The Paradox of (App) Choice…
In 2004 psychology professor Barry Schwartz wrote a fascinating book entitled- The Paradox of Choice: Why More Is Less.
Schwartz suggests that we now have far too many choices and that they offer "an illusion of a multitude of options when few honestly different ones actually exist".
When we are faced with a bewildering array of choices, he writes, we become flooded and increasingly anxious. In short- we THINK more choices are better and make us happier when it may well be exactly the opposite.
Case in point- the iTunes App Store.
There are now more than 15,000 applications available for download. Since the App Store went online iPhone and iPod Touch enthusiasts have downloaded apps more than 500 million times. And yet…
According to Pinch Media’s tracking of application USE users who download free apps BARELY use them. Only 20 percent of downloaders actually use the app the next day and with each day that number decreases further still.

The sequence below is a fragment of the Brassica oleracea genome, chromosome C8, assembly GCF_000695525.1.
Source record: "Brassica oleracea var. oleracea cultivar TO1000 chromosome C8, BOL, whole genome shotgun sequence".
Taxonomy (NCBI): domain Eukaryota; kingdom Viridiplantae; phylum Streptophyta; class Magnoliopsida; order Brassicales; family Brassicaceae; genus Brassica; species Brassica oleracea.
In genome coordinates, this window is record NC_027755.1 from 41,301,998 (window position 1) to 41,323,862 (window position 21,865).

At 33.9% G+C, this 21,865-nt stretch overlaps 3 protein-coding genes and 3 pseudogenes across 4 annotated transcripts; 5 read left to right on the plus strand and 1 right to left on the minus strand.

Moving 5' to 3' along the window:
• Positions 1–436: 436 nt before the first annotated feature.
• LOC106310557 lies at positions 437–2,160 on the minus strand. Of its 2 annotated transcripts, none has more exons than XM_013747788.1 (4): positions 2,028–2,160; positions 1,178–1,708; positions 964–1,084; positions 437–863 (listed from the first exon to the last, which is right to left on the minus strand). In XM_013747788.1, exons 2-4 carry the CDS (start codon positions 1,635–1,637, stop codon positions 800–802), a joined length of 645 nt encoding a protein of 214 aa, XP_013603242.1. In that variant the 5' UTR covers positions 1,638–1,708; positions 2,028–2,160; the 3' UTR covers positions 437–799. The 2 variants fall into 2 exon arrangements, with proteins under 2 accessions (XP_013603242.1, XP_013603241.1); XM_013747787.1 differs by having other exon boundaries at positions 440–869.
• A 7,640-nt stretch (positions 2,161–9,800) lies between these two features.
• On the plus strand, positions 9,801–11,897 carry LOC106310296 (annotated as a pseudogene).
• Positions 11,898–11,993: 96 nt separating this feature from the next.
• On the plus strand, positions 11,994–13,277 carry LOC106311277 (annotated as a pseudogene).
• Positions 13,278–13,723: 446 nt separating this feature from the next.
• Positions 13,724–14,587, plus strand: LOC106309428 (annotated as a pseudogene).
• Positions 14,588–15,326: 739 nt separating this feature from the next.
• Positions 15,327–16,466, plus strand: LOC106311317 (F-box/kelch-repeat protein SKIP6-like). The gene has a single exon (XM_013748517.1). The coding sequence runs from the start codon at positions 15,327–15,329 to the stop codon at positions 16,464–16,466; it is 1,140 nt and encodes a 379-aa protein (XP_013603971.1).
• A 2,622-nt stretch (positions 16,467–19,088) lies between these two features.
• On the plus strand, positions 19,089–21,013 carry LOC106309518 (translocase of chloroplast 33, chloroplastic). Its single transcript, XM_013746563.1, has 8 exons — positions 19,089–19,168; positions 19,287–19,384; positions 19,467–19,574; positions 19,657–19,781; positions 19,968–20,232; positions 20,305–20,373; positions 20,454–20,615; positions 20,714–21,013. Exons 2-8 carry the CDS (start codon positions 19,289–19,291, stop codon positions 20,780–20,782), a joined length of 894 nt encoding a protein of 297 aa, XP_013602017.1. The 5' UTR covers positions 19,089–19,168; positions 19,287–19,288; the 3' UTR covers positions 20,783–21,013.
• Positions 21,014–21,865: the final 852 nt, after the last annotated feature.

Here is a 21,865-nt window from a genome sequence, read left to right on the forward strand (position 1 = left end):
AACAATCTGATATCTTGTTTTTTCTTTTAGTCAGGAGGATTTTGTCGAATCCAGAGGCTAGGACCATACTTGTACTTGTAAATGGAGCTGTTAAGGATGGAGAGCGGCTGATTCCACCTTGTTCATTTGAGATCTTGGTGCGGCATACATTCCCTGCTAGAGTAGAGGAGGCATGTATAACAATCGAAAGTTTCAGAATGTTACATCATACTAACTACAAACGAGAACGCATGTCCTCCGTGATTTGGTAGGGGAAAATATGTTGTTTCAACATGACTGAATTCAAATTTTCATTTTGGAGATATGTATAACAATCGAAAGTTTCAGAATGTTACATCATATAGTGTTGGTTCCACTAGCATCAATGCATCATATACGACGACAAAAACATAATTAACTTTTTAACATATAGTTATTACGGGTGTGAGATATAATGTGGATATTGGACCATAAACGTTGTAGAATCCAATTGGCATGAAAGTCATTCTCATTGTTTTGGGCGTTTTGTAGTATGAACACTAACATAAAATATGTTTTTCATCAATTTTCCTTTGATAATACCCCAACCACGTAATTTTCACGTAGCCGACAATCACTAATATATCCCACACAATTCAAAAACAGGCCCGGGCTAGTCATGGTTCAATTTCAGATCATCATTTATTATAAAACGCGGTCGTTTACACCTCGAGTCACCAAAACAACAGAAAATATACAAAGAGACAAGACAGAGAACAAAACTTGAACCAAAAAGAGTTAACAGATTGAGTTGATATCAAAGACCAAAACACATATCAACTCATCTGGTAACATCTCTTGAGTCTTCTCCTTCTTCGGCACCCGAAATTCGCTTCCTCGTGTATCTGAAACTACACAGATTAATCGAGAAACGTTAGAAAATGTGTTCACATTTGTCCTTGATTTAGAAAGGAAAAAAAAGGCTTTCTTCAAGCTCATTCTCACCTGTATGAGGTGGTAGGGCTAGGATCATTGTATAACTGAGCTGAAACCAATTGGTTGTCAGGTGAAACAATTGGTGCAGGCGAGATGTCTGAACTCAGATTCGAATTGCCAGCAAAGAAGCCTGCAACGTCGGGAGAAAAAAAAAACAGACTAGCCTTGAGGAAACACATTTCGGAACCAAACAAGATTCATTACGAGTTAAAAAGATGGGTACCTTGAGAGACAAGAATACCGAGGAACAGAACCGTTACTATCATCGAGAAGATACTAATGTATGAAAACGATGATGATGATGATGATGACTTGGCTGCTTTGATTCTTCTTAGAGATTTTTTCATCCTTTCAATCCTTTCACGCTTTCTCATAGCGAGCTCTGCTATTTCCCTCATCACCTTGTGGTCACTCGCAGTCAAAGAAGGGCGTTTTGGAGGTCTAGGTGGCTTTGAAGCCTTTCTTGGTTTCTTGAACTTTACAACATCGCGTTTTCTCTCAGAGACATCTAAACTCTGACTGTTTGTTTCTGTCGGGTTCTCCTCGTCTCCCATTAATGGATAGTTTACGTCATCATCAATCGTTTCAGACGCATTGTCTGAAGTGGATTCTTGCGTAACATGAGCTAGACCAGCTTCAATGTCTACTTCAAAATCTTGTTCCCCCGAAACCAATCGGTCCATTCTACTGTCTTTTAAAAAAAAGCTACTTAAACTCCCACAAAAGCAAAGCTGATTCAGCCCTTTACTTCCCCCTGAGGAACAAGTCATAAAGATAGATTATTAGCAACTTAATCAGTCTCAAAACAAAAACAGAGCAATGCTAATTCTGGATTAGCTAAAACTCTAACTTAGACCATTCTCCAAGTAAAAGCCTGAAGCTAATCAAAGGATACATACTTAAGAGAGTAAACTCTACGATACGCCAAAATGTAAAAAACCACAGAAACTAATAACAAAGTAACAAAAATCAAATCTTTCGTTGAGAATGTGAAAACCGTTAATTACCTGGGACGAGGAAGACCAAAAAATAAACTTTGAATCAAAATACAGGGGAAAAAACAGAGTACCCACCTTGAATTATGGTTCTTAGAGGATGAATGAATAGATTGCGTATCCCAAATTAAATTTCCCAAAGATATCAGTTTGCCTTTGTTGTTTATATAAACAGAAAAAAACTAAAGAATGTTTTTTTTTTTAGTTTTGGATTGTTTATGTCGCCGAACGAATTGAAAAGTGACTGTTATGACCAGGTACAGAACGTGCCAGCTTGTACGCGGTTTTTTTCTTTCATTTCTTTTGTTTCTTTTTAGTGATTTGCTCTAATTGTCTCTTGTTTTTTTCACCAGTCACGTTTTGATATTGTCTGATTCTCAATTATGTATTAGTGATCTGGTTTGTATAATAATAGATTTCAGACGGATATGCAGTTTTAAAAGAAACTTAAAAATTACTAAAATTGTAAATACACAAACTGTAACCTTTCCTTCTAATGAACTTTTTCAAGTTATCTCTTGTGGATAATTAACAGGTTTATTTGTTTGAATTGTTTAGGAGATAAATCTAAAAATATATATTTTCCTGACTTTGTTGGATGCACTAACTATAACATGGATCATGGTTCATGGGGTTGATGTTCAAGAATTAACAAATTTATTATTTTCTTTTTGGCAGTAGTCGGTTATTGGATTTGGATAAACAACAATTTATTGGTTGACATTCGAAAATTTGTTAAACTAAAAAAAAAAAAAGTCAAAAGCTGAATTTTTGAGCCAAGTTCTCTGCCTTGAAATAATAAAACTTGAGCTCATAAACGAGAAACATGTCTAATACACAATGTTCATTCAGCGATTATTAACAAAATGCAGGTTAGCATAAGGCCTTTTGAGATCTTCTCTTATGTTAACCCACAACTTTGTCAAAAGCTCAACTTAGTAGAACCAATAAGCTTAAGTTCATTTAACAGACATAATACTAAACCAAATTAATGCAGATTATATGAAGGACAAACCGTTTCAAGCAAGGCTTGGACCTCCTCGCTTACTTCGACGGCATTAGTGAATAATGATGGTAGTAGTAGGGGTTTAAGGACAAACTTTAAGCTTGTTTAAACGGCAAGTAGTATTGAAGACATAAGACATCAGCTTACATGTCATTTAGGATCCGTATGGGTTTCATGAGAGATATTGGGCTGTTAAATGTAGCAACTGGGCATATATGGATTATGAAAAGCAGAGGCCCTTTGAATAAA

How do paid apps do, you ask?? Not much better as the percentage jumps from 20 to just 30% with a similar drop-off rate as time goes forward. In all about 1% of downloaders become LONG TERM users of an app. 1%!!!!
I have to say, I’m not all that surprised by these numbers. Every day I look at the new and updated apps that become available and I am overwhelmed by the numbers. There are now over 550 applications on my computer and I’ve been running an experiment — I haven’t updated apps when updates are available in two weeks. There are now 87 applications waiting to be updated. (I appreciate the fact that developers are constantly updating their applications. That’s not the issue. The sheer volume of applications and updates is.)
That doesn’t mean there aren’t some gems that come out. There are new applications — be they utilities or games- that are released and are superb. The problem is actually finding them. (That’s where we can help each other out — recommendations are always the best way to find something whether it is a place to eat or an iPhone app.)
This bit of news also got me thinking — which applications do I actually use on a daily basis. I’m compiling a list but before I share mine I thought I’d ask all of you — which applications you find that you used at least once a day?